Strike Syria? 'Americans are very skeptical'
Senator John McCain made a very significant assertion on the task ahead of Obama administration officials after his meeting with President Obama yesterday as reported by Juliet Eilperin in the Washington Post, “I think they're going to have to work very hard. Americans are very skeptical.” I am among those VERY SKEPTICAL CITIZEN! Are YOU?
I truly am wrestling with whether I think the US should use MILITARY ACTION in SYRIA or work more actively through DIPLOMATIC ACTIONS on SYRIA. What do YOU think? WHY?
I read with appreciation Senator McCain's strong statement that a congressional rejection of the Obama administration resolution for military action in Syria would be “catastrophic.” I encourage you to read Juliet Eilperin's report, “McCain says rejecting Syria resolution would be 'catastrophic.'” NOTE: McCain's criticism is that Obama is NOT planning sufficient MILITARY action to change the balance of power in Syria. Senators McCain and Graham met with the President yesterday to talk about military action in Syria. Both Senators have been outspoken for US military action. McCain articulated the concerns that he and Graham have with hope that they are able to work with the Obama administration to develop a resolution for MILITARY ACTION of SUFFICIENT IMPACT “…to upgrade the capabilities of the Free Syrian Army and to degrade the capabilities of Bashar Assad.”
Another perspective on the issue of military action resolution being sent to US Congress rather than the President taking executive action is a move to restore the RESPONSIBILITY of CONGRESS to participate in military decision-making. For information with perspective, I ask you to read Charles Lane's OpEd column in yesterday's Washington Post, “Syria, a cause for bipartisanship.”
Lane picks up the historic principle for US FOREIGN POLICY that PARTISAN POLITICS stops at the borders of the US resulting in foreign policy being NON-PARTISAN. He cites the case study of Republican Senator Arthur Vandenberg's statement that partisan politics stops, “at the water's edge” so he gave leadership for GOP support of treaties and institutions Democratic president, Harry S. Truman, fashioned to secure peace and freedom after World War II.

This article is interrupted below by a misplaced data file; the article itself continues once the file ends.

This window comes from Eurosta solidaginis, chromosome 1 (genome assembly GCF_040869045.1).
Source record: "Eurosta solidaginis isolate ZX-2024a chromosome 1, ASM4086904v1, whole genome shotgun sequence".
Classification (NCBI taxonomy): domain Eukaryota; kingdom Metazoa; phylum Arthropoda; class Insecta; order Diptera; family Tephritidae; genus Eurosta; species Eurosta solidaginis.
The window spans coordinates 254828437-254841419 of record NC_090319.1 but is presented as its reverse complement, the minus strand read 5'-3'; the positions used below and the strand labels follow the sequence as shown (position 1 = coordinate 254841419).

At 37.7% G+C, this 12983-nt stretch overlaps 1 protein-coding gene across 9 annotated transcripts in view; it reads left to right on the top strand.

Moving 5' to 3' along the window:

After analyzing the dynamics between President Obama and the Congress, Lane asserts, “For all that, Congress should think long and hard before denying Obama the authority he seeks. This would be true even if Republicans occupied the moral high ground with respect to political polarization — which they do not. It would be true even if Americans were not justifiably war-weary — which they are. And it would be true even if Obama were not sounding such an uncertain trumpet.”
“Those Republicans, and Democrats, tempted to vote no need to consider the precedent they may be setting and the signal they would send not only to Syria, or Iran, or North Korea — but also to allies from Jordan to Japan.”
The zinger from Lane comes at the conclusion of his OpEd column, “An official newspaper, Al-Thawra, crowed that the mere fact that Obama felt obliged to seek support on the Hill constituted 'the start of the historic American retreat.' Will Congress confirm or refute Al-Thawra's analysis?”
How would YOU vote IF you were a member of our US CONGRESS? WHY?